I agree with the constructive point made by my noble friend Lord Lucas. Where there is demand for a certain kind of ethos and education—something that we should welcome—we should try to expand the number of such schools available. It would be possible to be really innovative and set up a school run by Christians, Jews or Muslims and take all comers, if the original faith community is satisfied with the number of places at the school.

I have no problem with a school becoming all-Anglican, all-Catholic or all-Muslim if that is the demand. However, I have real problems about the amendment tabled by the noble Baroness, Lady Sharp, and the point made by my noble friend Lord Lucas. The moment one goes down the road of social engineering one finds all kinds of difficulties. I accept the right reverend Prelate's comment that those schools are not responsible for the troubles we have seen either in Ireland, which is an extreme example of community problems, or in Oldham or Burnley. In fact, those schools are probably havens in areas where young people are learning fundamentally how to live with one another and respect cultural differences.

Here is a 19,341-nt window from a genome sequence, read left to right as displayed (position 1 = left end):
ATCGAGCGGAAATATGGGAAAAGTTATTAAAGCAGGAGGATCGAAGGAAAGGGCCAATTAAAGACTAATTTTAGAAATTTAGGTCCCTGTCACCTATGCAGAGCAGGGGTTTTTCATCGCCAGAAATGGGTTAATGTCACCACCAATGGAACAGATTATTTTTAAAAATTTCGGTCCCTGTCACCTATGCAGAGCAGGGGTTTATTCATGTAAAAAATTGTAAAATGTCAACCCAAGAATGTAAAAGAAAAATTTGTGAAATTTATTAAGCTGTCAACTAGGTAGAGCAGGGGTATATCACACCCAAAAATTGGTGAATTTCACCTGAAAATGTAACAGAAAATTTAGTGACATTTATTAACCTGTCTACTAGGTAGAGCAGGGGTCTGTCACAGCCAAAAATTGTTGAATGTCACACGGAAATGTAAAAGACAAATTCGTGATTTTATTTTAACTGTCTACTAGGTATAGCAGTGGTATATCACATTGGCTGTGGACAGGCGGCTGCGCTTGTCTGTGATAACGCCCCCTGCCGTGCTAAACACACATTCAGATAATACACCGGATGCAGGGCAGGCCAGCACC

However, a point that has not been made in the course of this relatively long debate relates to safeguards for city technology colleges, the city colleges of technology and the arts and the city academies. I have a close knowledge of city technology colleges and I know that city colleges of technology and the arts and the city academies, which have emulated the way in which CTCs were set up, have a detailed legislative underpinning of their admissions procedures. They are wholly subscribed in great detail and are probably the most scientific comprehensive schools in the country. They have to take from across